With the introduction of technology capable of creating transmural lesions epicardially on the beating heart, the goal of achieving a minimally invasive procedure for all patients with atrial fibrillation becomes more achievable. To date, most published reports on minimally invasive atrial fibrillation surgery have limited their procedures to pulmonary vein isolation with or without ablation of the ganglionated plexuses.29–33 Although early results have been encouraging in patients with paroxysmal atrial fibrillation, success rates have been poor for patients with long-standing or persistent atrial fibrillation. In these subsets, the most effective option remains a full Cox-Maze lesion set.1,34
This study demonstrated that the Coolrail can create linear, transmural lesions on the beating heart, up to 4 mm. However, in thicker tissue, it did not have sufficient efficacy. Because it is usually not practical to determine tissue thickness at every proposed ablation site intraoperatively, this is a significant shortcoming of this technology. Pathologic atria can achieve thicknesses greater than 4 mm,35 and even normal atria get very thick in areas such as the crista terminalis and Bachman’s bundle.36,37 This would suggest that it will be necessary to test lesion integrity in the operating room at the time of surgical ablation when this device is used.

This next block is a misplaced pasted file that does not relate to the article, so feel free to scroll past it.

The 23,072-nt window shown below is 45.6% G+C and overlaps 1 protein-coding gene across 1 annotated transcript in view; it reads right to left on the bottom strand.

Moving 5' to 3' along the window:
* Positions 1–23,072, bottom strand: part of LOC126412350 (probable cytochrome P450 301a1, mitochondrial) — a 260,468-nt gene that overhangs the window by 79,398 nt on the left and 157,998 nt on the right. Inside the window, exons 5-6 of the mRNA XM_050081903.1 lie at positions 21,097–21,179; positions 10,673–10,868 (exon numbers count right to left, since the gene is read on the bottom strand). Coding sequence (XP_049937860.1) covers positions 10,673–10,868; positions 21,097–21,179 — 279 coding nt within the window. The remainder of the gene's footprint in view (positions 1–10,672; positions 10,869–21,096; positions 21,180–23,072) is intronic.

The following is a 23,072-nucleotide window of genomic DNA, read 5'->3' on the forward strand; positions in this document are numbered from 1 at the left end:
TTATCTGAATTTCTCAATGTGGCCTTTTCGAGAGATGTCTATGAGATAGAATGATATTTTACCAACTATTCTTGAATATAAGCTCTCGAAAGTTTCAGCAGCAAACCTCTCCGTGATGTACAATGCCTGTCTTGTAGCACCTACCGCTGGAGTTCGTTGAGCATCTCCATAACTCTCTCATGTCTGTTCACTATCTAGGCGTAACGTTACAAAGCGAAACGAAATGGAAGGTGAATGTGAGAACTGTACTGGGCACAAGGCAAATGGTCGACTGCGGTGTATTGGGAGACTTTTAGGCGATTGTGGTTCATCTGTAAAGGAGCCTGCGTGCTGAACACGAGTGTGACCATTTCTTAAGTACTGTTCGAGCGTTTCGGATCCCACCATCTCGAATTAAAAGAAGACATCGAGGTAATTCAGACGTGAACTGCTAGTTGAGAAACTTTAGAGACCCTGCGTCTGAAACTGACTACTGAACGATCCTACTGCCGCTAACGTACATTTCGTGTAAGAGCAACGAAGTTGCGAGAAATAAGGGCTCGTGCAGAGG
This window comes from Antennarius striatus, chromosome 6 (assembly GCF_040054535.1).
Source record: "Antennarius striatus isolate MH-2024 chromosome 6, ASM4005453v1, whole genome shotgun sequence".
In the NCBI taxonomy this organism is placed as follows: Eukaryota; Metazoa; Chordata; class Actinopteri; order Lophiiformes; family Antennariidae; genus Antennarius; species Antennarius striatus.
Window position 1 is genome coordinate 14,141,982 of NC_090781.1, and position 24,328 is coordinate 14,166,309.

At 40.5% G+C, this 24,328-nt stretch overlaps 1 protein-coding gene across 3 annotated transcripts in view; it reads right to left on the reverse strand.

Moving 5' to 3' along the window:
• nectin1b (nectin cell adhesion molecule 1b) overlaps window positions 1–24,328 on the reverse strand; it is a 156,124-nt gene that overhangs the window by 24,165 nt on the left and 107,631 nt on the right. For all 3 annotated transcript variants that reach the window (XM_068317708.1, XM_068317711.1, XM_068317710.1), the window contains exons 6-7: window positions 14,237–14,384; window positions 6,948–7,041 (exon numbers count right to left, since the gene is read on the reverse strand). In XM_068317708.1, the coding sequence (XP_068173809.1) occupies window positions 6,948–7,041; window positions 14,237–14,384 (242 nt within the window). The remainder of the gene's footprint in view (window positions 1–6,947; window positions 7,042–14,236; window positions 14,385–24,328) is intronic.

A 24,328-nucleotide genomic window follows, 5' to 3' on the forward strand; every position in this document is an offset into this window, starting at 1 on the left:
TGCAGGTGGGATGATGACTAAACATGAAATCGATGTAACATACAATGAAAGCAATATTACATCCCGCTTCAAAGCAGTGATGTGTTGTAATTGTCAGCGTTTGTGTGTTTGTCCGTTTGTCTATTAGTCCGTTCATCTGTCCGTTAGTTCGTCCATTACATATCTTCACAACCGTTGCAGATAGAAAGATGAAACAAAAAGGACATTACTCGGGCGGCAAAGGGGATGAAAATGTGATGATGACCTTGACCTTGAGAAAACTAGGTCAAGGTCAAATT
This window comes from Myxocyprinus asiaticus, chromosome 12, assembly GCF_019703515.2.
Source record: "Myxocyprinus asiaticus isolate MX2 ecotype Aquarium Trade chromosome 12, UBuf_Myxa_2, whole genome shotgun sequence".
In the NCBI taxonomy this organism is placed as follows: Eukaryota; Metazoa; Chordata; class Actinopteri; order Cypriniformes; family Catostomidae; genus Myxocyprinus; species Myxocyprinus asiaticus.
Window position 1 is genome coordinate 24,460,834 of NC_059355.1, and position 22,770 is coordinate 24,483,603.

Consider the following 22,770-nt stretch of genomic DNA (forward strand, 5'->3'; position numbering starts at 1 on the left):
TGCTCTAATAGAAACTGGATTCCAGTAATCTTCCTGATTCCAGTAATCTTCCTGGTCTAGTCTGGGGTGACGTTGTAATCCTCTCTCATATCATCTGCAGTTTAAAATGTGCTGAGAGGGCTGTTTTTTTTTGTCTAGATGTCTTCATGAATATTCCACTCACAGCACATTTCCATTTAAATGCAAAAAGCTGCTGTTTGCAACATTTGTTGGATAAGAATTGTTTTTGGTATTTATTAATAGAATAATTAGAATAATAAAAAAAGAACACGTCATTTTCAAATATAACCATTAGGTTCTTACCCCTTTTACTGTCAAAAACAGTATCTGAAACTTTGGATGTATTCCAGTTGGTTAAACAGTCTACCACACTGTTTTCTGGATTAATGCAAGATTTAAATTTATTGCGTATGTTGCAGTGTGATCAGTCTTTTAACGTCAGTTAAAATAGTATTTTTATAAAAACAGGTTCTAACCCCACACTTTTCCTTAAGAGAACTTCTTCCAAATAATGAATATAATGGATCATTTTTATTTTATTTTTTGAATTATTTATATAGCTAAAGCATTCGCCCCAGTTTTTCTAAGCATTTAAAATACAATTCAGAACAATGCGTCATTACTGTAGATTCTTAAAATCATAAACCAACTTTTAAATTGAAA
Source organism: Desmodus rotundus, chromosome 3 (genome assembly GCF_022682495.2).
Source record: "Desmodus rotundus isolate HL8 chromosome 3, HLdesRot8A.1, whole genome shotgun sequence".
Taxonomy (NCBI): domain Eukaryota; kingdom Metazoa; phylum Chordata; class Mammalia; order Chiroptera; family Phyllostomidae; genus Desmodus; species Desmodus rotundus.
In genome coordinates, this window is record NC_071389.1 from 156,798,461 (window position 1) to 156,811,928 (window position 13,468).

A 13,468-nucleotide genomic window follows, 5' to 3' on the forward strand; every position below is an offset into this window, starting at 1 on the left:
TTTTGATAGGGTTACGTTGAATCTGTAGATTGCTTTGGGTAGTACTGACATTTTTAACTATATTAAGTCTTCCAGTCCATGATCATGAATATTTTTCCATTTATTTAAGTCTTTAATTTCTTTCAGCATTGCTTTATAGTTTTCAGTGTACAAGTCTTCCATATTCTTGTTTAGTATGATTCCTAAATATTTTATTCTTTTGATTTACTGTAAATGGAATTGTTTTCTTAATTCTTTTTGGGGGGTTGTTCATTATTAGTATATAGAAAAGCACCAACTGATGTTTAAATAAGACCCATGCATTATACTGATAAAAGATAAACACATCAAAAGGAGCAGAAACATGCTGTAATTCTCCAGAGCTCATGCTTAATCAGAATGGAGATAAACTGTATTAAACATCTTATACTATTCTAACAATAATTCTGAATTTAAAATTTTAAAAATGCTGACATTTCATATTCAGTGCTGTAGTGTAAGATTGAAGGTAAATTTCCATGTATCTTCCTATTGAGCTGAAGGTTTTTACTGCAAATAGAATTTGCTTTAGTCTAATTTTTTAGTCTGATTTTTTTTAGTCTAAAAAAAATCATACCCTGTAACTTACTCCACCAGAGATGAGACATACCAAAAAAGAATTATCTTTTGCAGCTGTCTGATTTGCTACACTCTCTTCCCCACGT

Electrophysiologic testing of ablations represents a difficult challenge. Initial success with late recurrences has been observed consistently in follow up after ablation procedures. Electrophysiologic study at the time of ablation procedure consistently documents isolation of the pulmonary veins in catheter-based treatments, but repeat studies of these patients after treatment failure demonstrate recovery from isolation.38–40 A reliable, expedient method for documenting permanent conduction block remains to be elucidated, although several groups are working on this challenge.41–43 A number of centers are exploring a hybrid approach in which surgeons and electrophysiologists collaborate closely in the performance and testing of surgical ablation procedures. Until reliable methods for documenting conduction block are available, application of any energy source, including the Coolrail, on the epicardial surface of the beating heart must be done with caution.
The main limitation of this study is that ablations were examined in the acute setting. Chronic results with the Coolrail may be different.26 However, TTC staining has been shown to reliably delineate the extent of necrosis, and experience in our laboratory has demonstrated similar results in the acute and chronic setting using the techniques of sampling and analysis used in this study.13,44,45